OS: The bass carries the groove prominently through many of the songs. Can you talk about Justin’s role in shaping the music?
DB: Yes! Thank you for bringing this up. Justin’s playing on this album is fantastic. He’s such a dynamic player and he has such a great feel. That’s the whole philosophy I try to abide by; feel over fill. And Justin manages to ride the line of really interesting bass parts without taking it too far. Super tasteful. We had to do this remotely because he’s in Southern California now but when he started sending me his parts they immediately fit so well and brought so much life to the songs. It gave me a new perspective on the album as a whole piece. At that point all of the songs were now starting to feel like a shared space.
OS: Either in touring or recording, do you see these collaborators materializing into more of a band dynamic moving forward? Would that mean more shared artistic direction?
DB: I would love to have this be the case. It’s been such a fun experience working with everyone on this record I feel we would be remiss not to at the very least try doing some recording again. Touring these days is pretty tough for a relatively unknown artist like myself. But on tape I’ve already been brewing up some ideas I’d like to share with the players. And I think I’m trying to approach this with a collaborative mindset so we’ll see what we can come up with. Stay tuned…
OS: What have you found yourself missing about time out on the road? Have you returned to touring fully yet?
DB: I think I’ve been missing the connection made with an audience in real time. Face to face with the humans. Feeling the energy of a room when the music really gets cookin. That excitement has been missing in my life over the past however many years it’s been. I’d love to get back on the road for some spells. We’ll see how it goes.
OS: With the horns and pop melodies there’s also a sort of outside-of-time quality to the music. Where do you see yourself fitting alongside?
DB: It’s hard for me to say where I fit in musically, but I’ll speak to some of my intentions and we’ll see where we land. When Akron went on hiatus, I had the urge to make a lot of nice lovely pop music with my computer programs. With this project I wanted to start getting weird again and I really wanted to create a space for more analog instrumentations. For myself, that meant composing rhythms on my acoustic drums, folding more organic sounds into the mix like woodwinds and mallet instruments, and collaborating with other humans.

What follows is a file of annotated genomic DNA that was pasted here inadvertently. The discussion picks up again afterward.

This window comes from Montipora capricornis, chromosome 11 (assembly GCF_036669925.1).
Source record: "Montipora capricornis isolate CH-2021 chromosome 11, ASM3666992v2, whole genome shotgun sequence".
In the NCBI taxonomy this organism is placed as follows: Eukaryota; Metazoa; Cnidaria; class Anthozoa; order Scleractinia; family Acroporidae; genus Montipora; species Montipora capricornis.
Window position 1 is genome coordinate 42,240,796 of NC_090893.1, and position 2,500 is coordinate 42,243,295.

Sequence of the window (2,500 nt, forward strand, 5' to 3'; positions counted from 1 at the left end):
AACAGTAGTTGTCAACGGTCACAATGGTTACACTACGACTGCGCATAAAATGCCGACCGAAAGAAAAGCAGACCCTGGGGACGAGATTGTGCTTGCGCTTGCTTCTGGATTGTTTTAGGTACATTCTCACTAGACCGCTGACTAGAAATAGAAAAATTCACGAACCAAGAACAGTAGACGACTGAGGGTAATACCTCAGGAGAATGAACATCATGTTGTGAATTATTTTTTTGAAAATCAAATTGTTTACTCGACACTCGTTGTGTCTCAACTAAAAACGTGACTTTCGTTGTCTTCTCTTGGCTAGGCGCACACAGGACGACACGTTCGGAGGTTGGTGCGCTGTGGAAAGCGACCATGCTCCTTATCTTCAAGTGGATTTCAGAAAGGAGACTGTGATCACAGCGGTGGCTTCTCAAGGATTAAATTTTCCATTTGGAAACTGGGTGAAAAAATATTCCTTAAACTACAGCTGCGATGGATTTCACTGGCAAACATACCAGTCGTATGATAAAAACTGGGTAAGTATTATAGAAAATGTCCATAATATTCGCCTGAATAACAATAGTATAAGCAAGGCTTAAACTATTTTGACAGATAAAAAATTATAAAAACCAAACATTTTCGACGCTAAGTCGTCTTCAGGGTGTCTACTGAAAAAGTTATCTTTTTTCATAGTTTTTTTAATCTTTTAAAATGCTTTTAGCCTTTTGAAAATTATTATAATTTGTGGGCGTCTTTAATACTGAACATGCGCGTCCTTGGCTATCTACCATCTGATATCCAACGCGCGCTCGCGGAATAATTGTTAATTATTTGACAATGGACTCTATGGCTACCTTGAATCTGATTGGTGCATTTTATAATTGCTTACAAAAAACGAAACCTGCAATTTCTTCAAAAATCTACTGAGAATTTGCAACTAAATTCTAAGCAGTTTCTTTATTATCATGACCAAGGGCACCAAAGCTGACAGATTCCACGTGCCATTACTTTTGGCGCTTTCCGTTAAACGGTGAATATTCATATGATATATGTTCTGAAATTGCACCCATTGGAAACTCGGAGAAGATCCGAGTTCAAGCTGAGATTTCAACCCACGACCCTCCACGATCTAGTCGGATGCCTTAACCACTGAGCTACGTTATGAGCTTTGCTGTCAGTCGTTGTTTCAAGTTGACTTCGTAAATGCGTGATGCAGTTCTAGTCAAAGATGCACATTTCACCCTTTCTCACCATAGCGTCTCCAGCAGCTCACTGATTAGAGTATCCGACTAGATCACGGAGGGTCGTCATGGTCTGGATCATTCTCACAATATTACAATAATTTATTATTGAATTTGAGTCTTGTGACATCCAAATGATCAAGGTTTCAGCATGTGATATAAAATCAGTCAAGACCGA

I am inspired by a lot of musicians that live a little bit outside of the “sound” of their time – Terry Riley, Steve Reich, Wilco, Do Make Say Think, Grateful Dead – do I fit alongside these all timers? Not sure, but what a dream for that to be the case in time.
OS: There’s also sort of a glitz – or some might call it “guilty pleasure” – that comes with the saccharine melodies that you embrace. Do you see anything to that? How do you interpret it?
DB: In general I’m a person that likes to have fun, I love to feel the sunshine in my face, I try not to take myself too seriously. I want to make music that people listen to when they want to feel good, I want to reflect a good vibe. Maybe this is reflected in some of these melodies. They seem to be the most consistent and natural lines coming out of me these days so I guess I’ll continue to ride this wave.
OS: Even with that sound, guitar is still very front and center though, with a number of just really well-crafted solos scattered throughout. What do you like about these more noodley moments?
DB: The variety of voices to speak collectively was really important to me. And to be honest, I am always getting in trouble for drum solo’ing during practices… I owe it to my brothers to let them really shine. Another benefit is when you come to see the show live, a lot of these moments can give the band a platform to take things into a more exploratory space. Really dig in and get comfy in some of these grooves and then climb the mountain in others. A real dynamic show.
OS: How do you see your sound and approach to music continuing to evolve from here?
DB: I just want to keep getting weirder.